1.02.2012

The Magro Family of Eateries, Part 1

Remember that great 90s show, Party of Five, the one that graced us with national treasures Matthew Fox and Jennifer Love Hewitt? A lot of people loved that show for its poignant coming-of-age storylines, love triangles and such, but my favorite part of each show was the end of the hour, when the Salinger kids would gather at the family’s restaurant, crowding into a booth together for dinner. It made me wish my family owned a restaurant, so we could all get together once a week for a huge meal that none of us had to cook. So, imagine if you didn’t just own a restaurant in your town, but in little towns all over your state…and you have the Magro clan. These first-generation Italian siblings have established hidden gems all over Upstate NY, like Sorrento’s in Ilion, Joe and Vinny’s in Sherburne, and VJ’s in Hamilton.

In Carthage and Pulaski, the Magros have blessed us with Stefano’s Pizzeria. The Carthage location is warm and welcoming, which is the feel I got from Stefano’s wife when I met her this past summer. Photographs of the Magro clan from a bygone era in Italy dot the walls, and families crowd the booths and tables, enjoying pizza and the company of their loved ones. My parents and I stopped by last month for a casual bite to eat, and appreciated the quality of the meal we were served.

We started not only with Stefano’s complimentary rolls, which are yeasty and crusty, with a soft, tender interior and a nice crunch, but also the garlic knots, which were recommended by our waitress. The knots were delicious – crunchy like their plainer counterparts, with lots of parmesan cheese and great flavor, and positively swimming in tasty garlic butter.


Garlic A-Go-Go

As I’ve mentioned before, I am a sucker for carbonara on a menu. If you’re uninitiated, carbonara is coal miner’s pasta, and I believe it originated in Rome. It is essentially bacon and egg pasta with lots of black pepper, to mimic coal dust. It’s tricky to find authentic carbonara on restaurant menus, because the egg sauce renders it a delicate dish – cook it too fast, you end up with scrambled eggs running through your pasta; cook it too little, it’s gloppy and runny and gross. The usual restaurant compromise is a pancetta and cream sauce that is nowhere near as delectable as the real thing. Stefano’s menu boasted a version made with egg, so of course I had to try it. To start, the pasta was perfectly al dente, which I appreciated. As for the rest, while the flavor was good, I could tell immediately that the most experienced cook in the kitchen had not prepared my dinner – the eggs were scrambled, and probably in an effort not to scramble them, the dish was not very hot. Like I said, getting a carbonara sauce right is tricky, and I’m afraid whomever made my dinner had never learned the time-honored skill of gently tempering the eggs in some of the pasta cooking liquid before dumping them in with the bacon. That said, it was a valiant effort, and hey, I’m not too precious to eat scrambled eggs – I still give this dish a thumbs up. Our waitress told us Stefano had left the restaurant minutes before we ordered – I bet his presence would have ensured a silky, unctuous egg sauce was delivered hot and ready to my table.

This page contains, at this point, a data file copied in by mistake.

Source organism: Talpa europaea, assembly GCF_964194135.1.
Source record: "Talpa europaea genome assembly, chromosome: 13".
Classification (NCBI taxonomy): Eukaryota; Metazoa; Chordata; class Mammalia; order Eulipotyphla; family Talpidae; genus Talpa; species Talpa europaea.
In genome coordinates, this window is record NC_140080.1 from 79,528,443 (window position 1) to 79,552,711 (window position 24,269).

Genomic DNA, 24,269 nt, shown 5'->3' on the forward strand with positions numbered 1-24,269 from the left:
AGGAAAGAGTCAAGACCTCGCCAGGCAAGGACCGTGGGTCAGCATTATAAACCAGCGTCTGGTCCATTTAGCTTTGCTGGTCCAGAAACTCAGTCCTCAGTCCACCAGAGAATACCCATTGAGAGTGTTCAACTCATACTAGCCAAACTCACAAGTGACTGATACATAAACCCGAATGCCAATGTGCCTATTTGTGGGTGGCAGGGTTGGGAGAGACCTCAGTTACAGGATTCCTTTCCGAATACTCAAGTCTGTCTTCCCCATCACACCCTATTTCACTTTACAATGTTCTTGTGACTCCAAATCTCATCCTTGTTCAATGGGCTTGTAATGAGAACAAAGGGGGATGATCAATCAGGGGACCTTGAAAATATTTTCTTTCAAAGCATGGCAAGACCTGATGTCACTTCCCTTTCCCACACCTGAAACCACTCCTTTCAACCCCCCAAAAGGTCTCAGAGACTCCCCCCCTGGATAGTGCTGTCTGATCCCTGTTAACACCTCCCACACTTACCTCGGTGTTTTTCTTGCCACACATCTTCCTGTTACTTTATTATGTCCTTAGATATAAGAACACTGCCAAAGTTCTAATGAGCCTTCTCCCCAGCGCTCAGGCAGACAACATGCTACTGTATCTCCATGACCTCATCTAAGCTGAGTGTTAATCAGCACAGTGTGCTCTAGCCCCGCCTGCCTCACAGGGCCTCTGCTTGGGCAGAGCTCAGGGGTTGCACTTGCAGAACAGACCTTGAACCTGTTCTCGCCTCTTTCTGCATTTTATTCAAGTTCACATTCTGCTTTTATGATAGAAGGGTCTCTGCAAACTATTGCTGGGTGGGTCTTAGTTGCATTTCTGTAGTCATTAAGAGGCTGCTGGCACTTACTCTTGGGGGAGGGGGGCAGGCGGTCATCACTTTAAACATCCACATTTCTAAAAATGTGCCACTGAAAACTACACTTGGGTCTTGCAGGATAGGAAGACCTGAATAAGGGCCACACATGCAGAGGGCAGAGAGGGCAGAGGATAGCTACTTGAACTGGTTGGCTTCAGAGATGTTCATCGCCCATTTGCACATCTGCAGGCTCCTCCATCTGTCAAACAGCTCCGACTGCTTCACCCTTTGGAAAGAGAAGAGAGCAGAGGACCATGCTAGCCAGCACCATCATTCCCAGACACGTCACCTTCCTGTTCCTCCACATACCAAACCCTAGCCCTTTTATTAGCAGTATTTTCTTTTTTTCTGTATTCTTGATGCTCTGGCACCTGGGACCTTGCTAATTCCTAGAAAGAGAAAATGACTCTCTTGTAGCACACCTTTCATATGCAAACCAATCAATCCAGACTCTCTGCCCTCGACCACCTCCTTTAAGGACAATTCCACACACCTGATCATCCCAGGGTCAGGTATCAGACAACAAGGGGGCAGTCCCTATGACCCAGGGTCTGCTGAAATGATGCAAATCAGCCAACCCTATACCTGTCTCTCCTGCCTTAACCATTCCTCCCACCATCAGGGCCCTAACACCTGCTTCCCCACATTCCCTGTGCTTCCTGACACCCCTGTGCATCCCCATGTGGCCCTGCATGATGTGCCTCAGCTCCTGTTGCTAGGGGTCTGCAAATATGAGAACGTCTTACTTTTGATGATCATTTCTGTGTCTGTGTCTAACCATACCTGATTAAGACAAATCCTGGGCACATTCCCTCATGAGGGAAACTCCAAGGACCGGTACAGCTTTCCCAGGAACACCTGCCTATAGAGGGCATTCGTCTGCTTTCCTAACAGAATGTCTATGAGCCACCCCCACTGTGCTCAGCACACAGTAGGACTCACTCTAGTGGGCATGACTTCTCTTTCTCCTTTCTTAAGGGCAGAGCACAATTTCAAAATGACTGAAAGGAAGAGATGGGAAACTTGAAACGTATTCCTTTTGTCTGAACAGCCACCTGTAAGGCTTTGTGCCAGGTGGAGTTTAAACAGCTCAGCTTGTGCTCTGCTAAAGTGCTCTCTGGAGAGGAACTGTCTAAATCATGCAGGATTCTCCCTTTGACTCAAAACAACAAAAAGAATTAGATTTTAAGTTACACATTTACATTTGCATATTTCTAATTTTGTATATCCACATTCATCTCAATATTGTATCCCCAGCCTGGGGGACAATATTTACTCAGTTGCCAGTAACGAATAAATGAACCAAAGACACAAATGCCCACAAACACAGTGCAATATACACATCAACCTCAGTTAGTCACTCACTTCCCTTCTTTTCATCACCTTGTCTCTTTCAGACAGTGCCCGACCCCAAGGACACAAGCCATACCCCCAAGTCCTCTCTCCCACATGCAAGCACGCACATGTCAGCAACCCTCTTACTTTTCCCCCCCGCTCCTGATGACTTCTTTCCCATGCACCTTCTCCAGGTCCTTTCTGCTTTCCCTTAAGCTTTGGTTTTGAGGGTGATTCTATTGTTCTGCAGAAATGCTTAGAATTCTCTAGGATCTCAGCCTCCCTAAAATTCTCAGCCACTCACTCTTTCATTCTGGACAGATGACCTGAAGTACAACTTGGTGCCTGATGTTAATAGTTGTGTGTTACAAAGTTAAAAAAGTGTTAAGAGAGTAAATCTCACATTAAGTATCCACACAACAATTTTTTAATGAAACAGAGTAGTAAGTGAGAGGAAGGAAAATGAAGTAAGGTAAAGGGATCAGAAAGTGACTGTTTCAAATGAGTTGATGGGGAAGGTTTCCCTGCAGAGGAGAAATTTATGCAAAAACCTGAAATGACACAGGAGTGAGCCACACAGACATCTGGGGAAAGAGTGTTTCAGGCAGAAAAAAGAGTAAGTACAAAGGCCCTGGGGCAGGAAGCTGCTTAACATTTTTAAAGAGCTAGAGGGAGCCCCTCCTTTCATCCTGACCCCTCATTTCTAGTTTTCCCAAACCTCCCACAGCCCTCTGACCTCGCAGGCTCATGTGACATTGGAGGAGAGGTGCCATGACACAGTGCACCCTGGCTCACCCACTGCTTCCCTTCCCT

My Dad likes his Italian food old school. In his day, eating Italian meant spaghetti and meatballs, maybe a piece of sausage, and if it was a special occasion, baked ziti. And so, he ordered the linguine with red sauce and meatballs at Stefano’s. The rich red sauce was delicious – we both guessed it was heavy on tomato paste, which makes a thick, savory sauce. The meatballs he also pronounced yummy, although he says the Magro’s outpost in Ilion, Sorrento’s, makes them better. Let the Magro Meatball Throwdown begin! I will also note that while the portions sort of look small when set down in front of you, this is a clever deception. Stefano’s serves you a TON of food for very reasonable prices, which is why, I’m sure, it was packed the early evening we visited.

Mom ordered the piece de’resistance of the repast: pepperoni and pineapple pizza. I’m not usually a fan of pineapple on pizza, but holy cats, was this good. Let me start with the crust, which is just plain, old phenomenal. These Magros seem to have a way with dough – it was chewy and flavorful and fabulous. The sauce also was perfect, and the pepperoni was obviously a high quality product, as it was bursting with spice and flavor. This truly was the star of the meal.

We were enormously satisfied with our dinner at Stefano’s, and will undoubtedly be back for more pizza there. Our pageant friends, the Ferrises, had told us that Stefano made some superior pie, and they weren’t kidding. The value is super at this little Carthage gem – dinner for three, with a couple adult beverages, ran us $48. We scored Stefano’s a 7.5 on the BHS 1-10 scale, a number bolstered by my conviction that the carbonara could be truly great if prepared by the right staffer, and by the warm and homey atmosphere. Unfortunately, I don’t have my own restaurant to gather my family at each week, but places like Stefano’s Pizzeria and its constellation of sister restaurants across Upstate create places that any of us can call home.

Have you visited a Magro-run establishment or have thoughts on their delicious pizza? Add your comments below, or join our Big Hungry Shelby group on Facebook. Take your family with you the next time you jaunt to Carthage and tell them Big Hungry sent you. My personality is big; my hunger is bigger!

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